The powerful livestock organization R-CALF has written to the U.S. Secretary of Agriculture urging that a program be implemented to rid the Greater Yellowstone area of brucellosis. This includes Yellowstone Park. The means they suggest for doing this are draconian.
According to a story today by Brodie Farquhar in the Casper Star Tribune they include:
- Mandate brucellosis testing of bison in the Yellowstone ecosystem.
- Work toward eradication of brucellosis in Yellowstone bison by multiple means, including but not limited to trapping, testing and vaccinating bison in that area.
- Work with the National Park Service and USDA Wildlife Services to control the size of bison and elk herds in the Yellowstone ecosystem.
- Continue brucellosis testing, vaccination and surveillance where it already occurs and implement surveillance in all states where cattle are present.
- Maintain a national brucellosis surveillance/vaccination program for livestock disease traceback purposes.
- Redirect funding for an animal ID program to pay for ongoing and existing brucellosis surveillance/vaccination programs.
Brucellosis is a non-native disease that used to infect many cattle in the United States. It was passed to Yellowstone Park bison in the early 1900s by cattle brought into the Park to supply milk. Since then the bison passed the disease to elk.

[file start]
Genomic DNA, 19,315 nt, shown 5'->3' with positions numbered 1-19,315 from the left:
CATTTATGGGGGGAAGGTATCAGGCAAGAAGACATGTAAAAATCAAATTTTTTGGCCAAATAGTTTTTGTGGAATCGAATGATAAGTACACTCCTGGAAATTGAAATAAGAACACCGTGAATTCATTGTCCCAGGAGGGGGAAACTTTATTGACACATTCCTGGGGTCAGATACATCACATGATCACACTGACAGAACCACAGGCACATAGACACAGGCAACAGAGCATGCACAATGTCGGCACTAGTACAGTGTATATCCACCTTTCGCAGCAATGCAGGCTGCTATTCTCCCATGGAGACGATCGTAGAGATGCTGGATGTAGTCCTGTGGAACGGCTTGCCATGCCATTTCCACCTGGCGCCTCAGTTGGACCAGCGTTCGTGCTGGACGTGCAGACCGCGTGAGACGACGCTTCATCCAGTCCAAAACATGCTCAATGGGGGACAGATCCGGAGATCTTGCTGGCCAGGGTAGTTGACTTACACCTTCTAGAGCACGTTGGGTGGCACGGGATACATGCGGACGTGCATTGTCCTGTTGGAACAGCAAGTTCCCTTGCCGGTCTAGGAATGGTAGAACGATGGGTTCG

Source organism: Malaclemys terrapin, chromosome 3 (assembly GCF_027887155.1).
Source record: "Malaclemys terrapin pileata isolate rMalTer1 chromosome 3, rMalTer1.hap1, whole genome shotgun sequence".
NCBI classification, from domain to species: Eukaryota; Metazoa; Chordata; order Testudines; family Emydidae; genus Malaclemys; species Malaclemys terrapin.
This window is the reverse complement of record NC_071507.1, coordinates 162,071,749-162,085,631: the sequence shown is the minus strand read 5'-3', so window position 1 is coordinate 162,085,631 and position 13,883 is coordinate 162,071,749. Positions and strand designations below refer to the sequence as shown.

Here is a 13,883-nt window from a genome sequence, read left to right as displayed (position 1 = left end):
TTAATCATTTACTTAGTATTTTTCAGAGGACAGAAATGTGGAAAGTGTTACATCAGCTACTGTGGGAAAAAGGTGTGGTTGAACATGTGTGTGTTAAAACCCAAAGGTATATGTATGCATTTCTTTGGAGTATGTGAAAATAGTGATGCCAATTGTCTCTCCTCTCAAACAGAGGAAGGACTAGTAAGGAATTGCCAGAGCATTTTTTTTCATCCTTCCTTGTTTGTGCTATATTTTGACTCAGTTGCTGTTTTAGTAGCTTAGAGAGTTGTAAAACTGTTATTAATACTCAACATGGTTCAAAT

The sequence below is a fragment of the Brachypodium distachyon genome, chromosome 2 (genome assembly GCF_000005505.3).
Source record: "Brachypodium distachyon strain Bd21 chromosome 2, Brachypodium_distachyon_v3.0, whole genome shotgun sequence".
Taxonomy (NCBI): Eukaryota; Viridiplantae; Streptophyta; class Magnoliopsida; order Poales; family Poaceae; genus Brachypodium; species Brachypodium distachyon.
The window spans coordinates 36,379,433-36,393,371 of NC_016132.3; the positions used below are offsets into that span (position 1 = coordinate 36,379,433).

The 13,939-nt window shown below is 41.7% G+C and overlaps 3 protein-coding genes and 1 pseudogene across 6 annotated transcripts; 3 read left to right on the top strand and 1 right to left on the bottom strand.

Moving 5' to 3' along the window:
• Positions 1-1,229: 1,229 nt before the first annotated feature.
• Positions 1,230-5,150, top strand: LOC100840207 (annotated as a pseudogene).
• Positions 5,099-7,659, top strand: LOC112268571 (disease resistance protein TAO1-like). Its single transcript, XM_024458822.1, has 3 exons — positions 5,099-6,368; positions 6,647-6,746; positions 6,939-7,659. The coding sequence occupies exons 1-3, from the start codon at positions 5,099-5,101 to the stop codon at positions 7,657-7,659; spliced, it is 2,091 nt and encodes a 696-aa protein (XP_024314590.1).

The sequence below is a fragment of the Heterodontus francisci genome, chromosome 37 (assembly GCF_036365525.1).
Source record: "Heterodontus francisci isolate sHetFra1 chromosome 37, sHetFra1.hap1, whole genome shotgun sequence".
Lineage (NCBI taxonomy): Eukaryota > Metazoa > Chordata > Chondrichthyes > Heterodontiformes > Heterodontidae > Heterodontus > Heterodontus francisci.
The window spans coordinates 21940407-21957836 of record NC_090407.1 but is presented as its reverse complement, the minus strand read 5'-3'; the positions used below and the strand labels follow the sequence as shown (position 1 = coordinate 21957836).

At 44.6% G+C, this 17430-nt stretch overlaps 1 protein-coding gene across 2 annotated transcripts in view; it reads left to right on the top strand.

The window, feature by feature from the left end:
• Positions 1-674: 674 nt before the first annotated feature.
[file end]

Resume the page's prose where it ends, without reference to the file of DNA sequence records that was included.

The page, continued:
While an unknown percentage of Park bison and elk are infected and are infectious, the bulk of the infection has long since moved south to Wyoming where it is perpetuated by the numerous winter feedlots for elk that are operated by Wyoming Game and Fish and also the federal government’s National Elk Refuge at Jackson, Wyoming.
Wyoming elk have since passed the disease back to cattle in both Wyoming and borderline cattle in Idaho, causing both states to lose their “brucellosis free status,” although both states have since regained that status. Much is made of this status, but it appears to be primarily a political measure designed to secure objectives of the livestock industry.
When Wyoming lost its brucellosis free status, the governor convened a panel that recommended that instead of closing the feedlots, a “test and slaughter” program for elk be set up. It began last winter near Pinedale, Wyoming at the Muddy Creek feedground. When Idaho lost its brucellosis free status, the Idaho media barely covered the event, most likely because the livestock industry could find few political objectives it could accomplish in Idaho.
Brucellosis can be passed to humans where is causes undulant fever, a hard to cure bacterial disease. It is very difficult for humans get get brucellosis unless they drink unpasteurized milk from infected livestock or acquire get it in veterinary accidents. Most cases in the U.S. today are among immigrants who get it from drinking unpasteurized goat milk.